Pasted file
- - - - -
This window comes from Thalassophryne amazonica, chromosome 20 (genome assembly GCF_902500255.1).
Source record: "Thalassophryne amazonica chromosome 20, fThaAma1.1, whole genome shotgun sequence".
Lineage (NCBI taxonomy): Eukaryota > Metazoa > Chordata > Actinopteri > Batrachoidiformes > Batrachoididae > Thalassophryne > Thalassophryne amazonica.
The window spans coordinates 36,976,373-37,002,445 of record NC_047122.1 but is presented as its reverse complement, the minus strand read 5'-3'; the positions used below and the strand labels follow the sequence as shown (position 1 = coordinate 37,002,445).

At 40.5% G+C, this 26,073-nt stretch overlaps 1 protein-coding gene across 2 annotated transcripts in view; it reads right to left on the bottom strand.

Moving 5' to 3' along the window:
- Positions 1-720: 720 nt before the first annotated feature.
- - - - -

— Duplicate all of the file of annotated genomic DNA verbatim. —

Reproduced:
This window comes from Thalassophryne amazonica, chromosome 20 (genome assembly GCF_902500255.1).
Source record: "Thalassophryne amazonica chromosome 20, fThaAma1.1, whole genome shotgun sequence".
Lineage (NCBI taxonomy): Eukaryota > Metazoa > Chordata > Actinopteri > Batrachoidiformes > Batrachoididae > Thalassophryne > Thalassophryne amazonica.
The window spans coordinates 36,976,373-37,002,445 of record NC_047122.1 but is presented as its reverse complement, the minus strand read 5'-3'; the positions used below and the strand labels follow the sequence as shown (position 1 = coordinate 37,002,445).

At 40.5% G+C, this 26,073-nt stretch overlaps 1 protein-coding gene across 2 annotated transcripts in view; it reads right to left on the bottom strand.

Moving 5' to 3' along the window:
- Positions 1-720: 720 nt before the first annotated feature.